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Study: Kindle readers have lower comprehension levels

by Mark Tyson on 20 August 2014, 12:00

Tags: Kindle reader

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Studies into the impact of digitisation on the reading experience have indicated that what is read in e-books is "significantly" less well absorbed than the same information read from a traditional paper book. In the most recent study it  was found that the plot reconstruction ability of an e-book reading subject was most at fault - when the readers were asked to recall story events in the correct order.

The Guardian reports that this latest research paper is the result of a comprehension study of 50 readers, all of whom were given a short 28-page story by Elizabeth George to read. Half of the subjects read the e-book on an Amazon Kindle and the other half read through a paperback. After their reading, the subjects were tested on various aspects of the story.

Lead researcher Anne Mangen, of Norway's Stavanger University, already expected differences as a previous iPad reading study had found digital readers were less immersed and had lower character empathy than traditional book readers. However in the latest Kindle study most of the test results were similar to the traditional book levels except for a "significant" difference in the ability to reconstruct the story chronologically. The reader test involving Elizabeth George's short story was to place 14 events from the story in the correct order.

Tactile sense of progress

Pondering the results the researchers believe that the disparity comes from the different physical experience of leafing through a book on the Kindle. The e-book reader device's haptic feedback isn't a match for the paperback and those feelings are used by the human mind to reconstruct what was read "you can sense with your fingers a pile of pages on the left growing, and shrinking on the right… you have the tactile sense of progress," explained Mangen.

Last year Mangen tested 72 school students, who had to read either a printed document or a computer screen displayed PDF, on their comprehension levels. In those tests "students who read texts in print scored significantly better on the reading comprehension test than students who read the texts digitally." This type of research could be used by publishers to target the best device/or printed paper for their works and perhaps for device makers to help make their e-book reader hardware improved in comparison to paper.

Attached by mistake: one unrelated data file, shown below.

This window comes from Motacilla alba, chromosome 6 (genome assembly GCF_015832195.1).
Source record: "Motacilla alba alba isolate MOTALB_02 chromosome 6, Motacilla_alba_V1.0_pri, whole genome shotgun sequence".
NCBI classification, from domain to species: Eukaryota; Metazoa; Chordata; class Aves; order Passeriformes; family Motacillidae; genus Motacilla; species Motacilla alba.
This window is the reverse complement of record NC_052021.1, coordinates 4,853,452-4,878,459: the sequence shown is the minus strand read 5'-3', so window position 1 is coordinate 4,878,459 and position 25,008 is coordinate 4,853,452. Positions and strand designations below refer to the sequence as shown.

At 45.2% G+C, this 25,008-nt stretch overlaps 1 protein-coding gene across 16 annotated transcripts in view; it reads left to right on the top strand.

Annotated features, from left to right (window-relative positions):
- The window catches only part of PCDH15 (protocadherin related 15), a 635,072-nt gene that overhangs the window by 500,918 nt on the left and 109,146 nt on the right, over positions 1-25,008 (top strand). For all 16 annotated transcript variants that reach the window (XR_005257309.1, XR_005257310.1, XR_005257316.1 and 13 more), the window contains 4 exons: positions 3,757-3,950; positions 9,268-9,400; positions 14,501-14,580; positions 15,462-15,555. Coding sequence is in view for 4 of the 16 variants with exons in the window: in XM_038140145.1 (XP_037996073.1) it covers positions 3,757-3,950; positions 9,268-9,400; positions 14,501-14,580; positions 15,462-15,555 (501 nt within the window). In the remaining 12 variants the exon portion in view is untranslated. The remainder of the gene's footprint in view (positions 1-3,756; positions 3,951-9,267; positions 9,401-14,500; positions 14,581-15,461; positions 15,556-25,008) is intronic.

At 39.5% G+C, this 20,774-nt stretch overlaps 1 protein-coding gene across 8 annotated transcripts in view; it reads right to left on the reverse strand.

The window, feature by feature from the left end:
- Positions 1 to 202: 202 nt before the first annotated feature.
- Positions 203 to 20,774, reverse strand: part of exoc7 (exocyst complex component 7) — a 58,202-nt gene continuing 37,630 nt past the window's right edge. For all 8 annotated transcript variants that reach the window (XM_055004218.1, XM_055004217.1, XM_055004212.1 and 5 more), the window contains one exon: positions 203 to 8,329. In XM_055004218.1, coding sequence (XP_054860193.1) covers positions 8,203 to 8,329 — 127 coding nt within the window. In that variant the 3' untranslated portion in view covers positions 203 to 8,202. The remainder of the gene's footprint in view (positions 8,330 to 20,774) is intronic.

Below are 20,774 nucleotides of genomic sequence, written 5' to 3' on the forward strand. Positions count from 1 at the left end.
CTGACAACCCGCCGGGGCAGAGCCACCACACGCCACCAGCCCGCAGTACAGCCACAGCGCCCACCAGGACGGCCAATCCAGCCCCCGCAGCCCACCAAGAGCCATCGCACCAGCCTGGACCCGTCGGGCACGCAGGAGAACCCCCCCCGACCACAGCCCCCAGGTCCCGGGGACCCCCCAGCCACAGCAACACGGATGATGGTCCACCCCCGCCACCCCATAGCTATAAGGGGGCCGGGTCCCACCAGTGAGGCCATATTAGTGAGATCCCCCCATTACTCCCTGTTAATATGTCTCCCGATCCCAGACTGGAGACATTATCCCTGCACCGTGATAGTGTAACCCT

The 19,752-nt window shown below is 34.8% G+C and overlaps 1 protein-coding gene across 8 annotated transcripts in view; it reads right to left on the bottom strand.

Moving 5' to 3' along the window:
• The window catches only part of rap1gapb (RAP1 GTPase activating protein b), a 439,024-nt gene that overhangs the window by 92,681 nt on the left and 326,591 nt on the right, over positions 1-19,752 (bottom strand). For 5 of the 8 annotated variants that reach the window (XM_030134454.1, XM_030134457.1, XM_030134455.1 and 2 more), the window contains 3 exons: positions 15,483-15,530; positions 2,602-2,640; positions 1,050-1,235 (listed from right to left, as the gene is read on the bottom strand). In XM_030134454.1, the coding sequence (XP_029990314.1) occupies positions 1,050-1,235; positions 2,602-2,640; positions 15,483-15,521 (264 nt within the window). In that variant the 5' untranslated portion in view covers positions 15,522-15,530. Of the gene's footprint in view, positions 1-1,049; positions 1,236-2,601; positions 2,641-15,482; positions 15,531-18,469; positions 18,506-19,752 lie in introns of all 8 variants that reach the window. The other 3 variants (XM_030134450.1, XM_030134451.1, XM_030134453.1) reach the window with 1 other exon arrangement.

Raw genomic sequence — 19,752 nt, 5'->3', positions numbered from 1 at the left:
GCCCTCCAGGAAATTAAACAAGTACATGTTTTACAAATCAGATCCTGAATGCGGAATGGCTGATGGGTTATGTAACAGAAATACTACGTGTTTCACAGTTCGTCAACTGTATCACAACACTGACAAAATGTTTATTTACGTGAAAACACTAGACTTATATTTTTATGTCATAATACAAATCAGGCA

HEXUS Forums :: 12 Comments

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So, one study, of just 50 readers, and one ‘book’ (of 28 pages) and ‘academics’ extrapolate conclusions about the comprehensive abilities of millions of readers, based on the ability to remember what happened, and when, in that one story???

God, (if He/She/It) exists, save me from hapless academics.

Can't someone think of some useful for them to do, or at least, teach them to do it well?

Maybe many of that 50 don't remember the story well because it bored them? Maybe there was a male/female bias in the story type compared to readers, maybe that bias was young/old, or cultural background, or ….

Also, personally, I read novels to be entertained, and I really don't care if I remember the details of the plot chronology afterwards. And I'm a Kindle reader with about 45 years of extensive paperback reading, and a personal library including about 3500 paperbacks. How do I fit into the Kindle versus ‘real’ book scale, given that on my bedside table, there's a Kindle and ….. hang on, let me count ….. 21 paperbacks in my “to read” pile.
This is just fall out from the Amazon/Hachette battle, there is very little actual science here and it just comes across as a paid for news article, there is merit in these studies but this is pure media war between two business's.
Wow that is a stupid study.
Reading a PDF on a computer screen is nothing like using an eBook reader so is completely irrelevant to the headline story.

I, for one, read far more than I ever did and surely that's the important thing, not whether I can remember whether some event happened before another.
probedb

I, for one, read far more than I ever did and surely that's the important thing, not whether I can remember whether some event happened before another.

I have only tried an e-reader for history books that I could not afford in hardback and find knowing whether some event happened before another quite important.